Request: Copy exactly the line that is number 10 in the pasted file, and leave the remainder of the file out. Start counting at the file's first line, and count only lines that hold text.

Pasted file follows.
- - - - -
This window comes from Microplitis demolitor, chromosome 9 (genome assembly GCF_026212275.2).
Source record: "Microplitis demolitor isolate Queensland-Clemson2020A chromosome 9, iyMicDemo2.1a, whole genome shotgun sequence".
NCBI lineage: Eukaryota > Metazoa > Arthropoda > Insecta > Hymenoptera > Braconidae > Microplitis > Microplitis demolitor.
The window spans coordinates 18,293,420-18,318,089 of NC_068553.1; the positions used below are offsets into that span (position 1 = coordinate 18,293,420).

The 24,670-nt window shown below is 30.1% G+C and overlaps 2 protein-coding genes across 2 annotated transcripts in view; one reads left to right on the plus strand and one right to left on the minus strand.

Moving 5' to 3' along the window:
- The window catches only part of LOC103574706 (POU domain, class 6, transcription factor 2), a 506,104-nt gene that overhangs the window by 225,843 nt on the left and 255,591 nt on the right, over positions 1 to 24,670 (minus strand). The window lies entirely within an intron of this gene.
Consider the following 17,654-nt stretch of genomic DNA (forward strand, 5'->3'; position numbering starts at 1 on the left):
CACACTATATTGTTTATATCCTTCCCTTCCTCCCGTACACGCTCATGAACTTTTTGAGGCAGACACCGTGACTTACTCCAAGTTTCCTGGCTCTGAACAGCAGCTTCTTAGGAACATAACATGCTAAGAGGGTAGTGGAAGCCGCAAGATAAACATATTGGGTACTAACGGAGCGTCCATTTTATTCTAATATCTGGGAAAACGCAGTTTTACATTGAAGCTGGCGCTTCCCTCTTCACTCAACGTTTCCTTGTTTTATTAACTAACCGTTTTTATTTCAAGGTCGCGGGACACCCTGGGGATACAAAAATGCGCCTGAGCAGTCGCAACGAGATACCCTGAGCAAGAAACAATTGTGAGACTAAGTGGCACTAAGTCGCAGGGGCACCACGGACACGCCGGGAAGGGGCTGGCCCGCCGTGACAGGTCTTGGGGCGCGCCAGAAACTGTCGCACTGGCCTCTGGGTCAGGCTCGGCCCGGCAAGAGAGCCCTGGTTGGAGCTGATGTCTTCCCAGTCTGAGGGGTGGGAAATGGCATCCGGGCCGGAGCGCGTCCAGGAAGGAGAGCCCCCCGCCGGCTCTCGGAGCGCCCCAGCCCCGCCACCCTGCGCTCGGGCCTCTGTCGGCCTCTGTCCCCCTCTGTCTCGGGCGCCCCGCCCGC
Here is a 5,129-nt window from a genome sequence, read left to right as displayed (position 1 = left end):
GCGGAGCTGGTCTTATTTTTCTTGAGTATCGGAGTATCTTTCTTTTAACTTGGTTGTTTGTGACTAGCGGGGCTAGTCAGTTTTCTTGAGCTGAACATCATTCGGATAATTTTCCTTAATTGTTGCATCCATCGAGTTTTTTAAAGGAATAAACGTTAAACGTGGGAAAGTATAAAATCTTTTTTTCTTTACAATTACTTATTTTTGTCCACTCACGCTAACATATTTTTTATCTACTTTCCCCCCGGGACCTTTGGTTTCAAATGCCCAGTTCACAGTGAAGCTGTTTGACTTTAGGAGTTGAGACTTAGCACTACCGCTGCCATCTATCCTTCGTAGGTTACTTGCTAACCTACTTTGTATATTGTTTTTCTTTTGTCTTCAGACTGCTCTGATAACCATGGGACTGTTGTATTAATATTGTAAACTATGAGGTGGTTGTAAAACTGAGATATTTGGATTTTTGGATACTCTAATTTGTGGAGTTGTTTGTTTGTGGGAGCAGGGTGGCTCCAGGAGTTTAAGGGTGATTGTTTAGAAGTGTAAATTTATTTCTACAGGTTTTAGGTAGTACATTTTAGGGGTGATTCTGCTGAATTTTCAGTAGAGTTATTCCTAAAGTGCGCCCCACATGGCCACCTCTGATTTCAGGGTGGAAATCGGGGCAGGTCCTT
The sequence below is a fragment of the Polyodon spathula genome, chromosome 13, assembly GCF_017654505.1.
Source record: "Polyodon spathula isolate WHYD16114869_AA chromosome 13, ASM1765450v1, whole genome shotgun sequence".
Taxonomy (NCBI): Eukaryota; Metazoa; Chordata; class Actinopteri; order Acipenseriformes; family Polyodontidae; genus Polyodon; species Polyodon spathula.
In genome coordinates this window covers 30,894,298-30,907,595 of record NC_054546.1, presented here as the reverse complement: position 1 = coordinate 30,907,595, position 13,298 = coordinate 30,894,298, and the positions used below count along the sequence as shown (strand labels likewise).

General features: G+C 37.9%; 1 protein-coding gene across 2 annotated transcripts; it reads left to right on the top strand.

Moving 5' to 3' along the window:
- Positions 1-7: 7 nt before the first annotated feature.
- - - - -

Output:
Here is a 5,129-nt window from a genome sequence, read left to right as displayed (position 1 = left end):